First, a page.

Summon the ghosts of Etnies past, strap on your pads and helmet, and put Lagwagon’s “Let’s Talk About Feelings” on repeat: Tony Hawk’s Pro Skater 1 + 2 is everything it should be and more.
The Past: The Legend Begins
Most gamers around to play them have many fond memories of the first two Tony Hawk’s Pro Skater games. Released in September 1999 and September 2000, they introduced millions of people to skateboarding culture: its history, its legends, its terms and tech, its brands, and its music.
The THPS games were a complete culture shock for 12-year-old Kerry. I had never played, much less seen or heard, anything like them before. I grew up deep in suburbia, where things were blissfully boring pretty much all the time. These loud, in-your-face games with their thrashing music and reckless disregard for normal movement and safety hit me like a lightning bolt out of a clear blue sky. I was hooked, forever and ever, amen.
(There’s an entire article lurking here about how the THPS games introduced me to punk rock and hip hop, shifting my entire musical axis toward harder, subversive genres and leading me and my equally THPS-addicted best friends to form a punk rock band of our own—which in turn led to me meeting the person I would one day marry—but I digress.)
The Present: The Return of the King
This remastered package of the two best games in the Hawk pantheon is top-to-bottom incredible. I grew up playing these games religiously, but I’m confident newcomers to the series will feel at home within minutes. The game’s bones are solid no matter how many console generations have passed; picking up a controller and busting out a 540 benihana before popping a double heelflip across a gigantic gap feels as natural as walking after a little practice.
The levels are masterpieces of game design as well. Whether you’re shredding gnar in the Hangar or Marseilles, they’re packed with natural trick transitions and little spaces that will quickly become your secret spots for maxing out points. Nothing beats the classic two-minute round from the core game, but free skate opens up these levels for optimal exploration. Factor in the whopping 700+ challenges, unlockable swag like new boards, clothes, and trucks, and secret goodies galore and you’ve got a truly addictive experience that’ll keep you on that virtual skateboard for weeks.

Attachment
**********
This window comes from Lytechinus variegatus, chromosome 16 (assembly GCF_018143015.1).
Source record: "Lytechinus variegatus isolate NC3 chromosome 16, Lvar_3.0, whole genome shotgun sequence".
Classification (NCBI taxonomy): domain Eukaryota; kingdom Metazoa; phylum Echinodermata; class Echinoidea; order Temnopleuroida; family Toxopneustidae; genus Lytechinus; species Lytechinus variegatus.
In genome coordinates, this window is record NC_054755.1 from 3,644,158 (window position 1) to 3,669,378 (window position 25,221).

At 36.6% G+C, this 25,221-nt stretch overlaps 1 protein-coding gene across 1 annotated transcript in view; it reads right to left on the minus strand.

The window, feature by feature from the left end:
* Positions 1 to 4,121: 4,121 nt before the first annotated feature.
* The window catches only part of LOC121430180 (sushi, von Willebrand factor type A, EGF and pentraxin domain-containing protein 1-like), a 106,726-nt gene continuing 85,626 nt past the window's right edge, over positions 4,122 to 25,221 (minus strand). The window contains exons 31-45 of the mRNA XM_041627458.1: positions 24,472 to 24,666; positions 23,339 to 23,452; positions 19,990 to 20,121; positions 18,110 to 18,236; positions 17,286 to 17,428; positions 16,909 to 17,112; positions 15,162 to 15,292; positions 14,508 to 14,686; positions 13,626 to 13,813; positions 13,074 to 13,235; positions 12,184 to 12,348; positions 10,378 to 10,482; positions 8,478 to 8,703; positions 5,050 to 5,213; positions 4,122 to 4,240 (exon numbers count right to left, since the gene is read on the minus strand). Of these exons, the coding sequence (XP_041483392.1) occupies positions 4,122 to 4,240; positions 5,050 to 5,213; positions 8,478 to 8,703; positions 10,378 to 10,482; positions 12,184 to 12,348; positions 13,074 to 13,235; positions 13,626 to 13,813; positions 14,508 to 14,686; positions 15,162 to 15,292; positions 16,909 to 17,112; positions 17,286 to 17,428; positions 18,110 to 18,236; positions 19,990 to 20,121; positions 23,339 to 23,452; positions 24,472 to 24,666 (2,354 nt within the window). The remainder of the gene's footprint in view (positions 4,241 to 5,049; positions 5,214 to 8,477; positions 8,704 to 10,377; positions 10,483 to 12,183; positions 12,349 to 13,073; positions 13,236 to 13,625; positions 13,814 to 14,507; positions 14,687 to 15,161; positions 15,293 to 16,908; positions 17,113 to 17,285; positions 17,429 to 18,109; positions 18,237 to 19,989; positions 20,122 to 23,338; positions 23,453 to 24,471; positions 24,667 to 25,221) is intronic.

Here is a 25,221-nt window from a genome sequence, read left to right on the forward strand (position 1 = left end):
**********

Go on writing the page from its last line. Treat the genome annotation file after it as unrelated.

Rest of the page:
Tony Hawk’s Pro Skater 1 + 2 wouldn’t be nearly as much fun without a truly rad soundtrack. The songs and musicians in the original games have solidified into genre icons, leaving developer Vicarious Visions with the almost impossible task of recapturing the energy of the original games’ soundtracks without becoming a total nostalgia trip. The new game’s soundtrack is a smashing success: instantly recognizable songs like Millencolin’s “No Cigar” and Naughty By Nature’s “Pin the Tail on the Donkey” fit perfectly alongside newbies like Cherry Kola and Pkew Pkew Pkew. (Other bands that should’ve been in the original games like punk rock eternals MxPx and the inimitable A Tribe Called Quest are here now too!)
The Future: The Start of Something Beautiful?
So the question now: where to now? The video game industry has seen a wave of popular, well-reviewed remakes and remasters over the past five years like Spyro Reignited Trilogy and Crash Bandicoot N. Sane Trilogy. We’ve also seen spectacular games based on classic franchises that function as series reboots like the new Tomb Raider trilogy. These games provide a blueprint for the future of Tony Hawk’s Pro Skater 1 + 2. Why stop with this remaster?
Vicarious Visions, the studio responsible for the game, has an obvious love and reverence for Neversoft’s classic games. It’s hard to imagine a more triumphant return for a beloved series. Consider this: the first two games are bona fide classics, and the next few games through Tony Hawk’s American Wasteland were popular and well-reviewed too. That’s a really solid foundation for brand new games; this could be the beginning of a new series of games in the THPS canon!
To sum it all up: Tony Hawk’s Pro Skater 1 + 2 is one of the very best remasters of a beloved game I’ve ever seen. It looks great, plays like a dream, but most of all, it’s fun. Here’s to countless more hours dropping into bowls and halfpipes. In the meantime, I’ll keep trying to remember how to pull a Christ Air.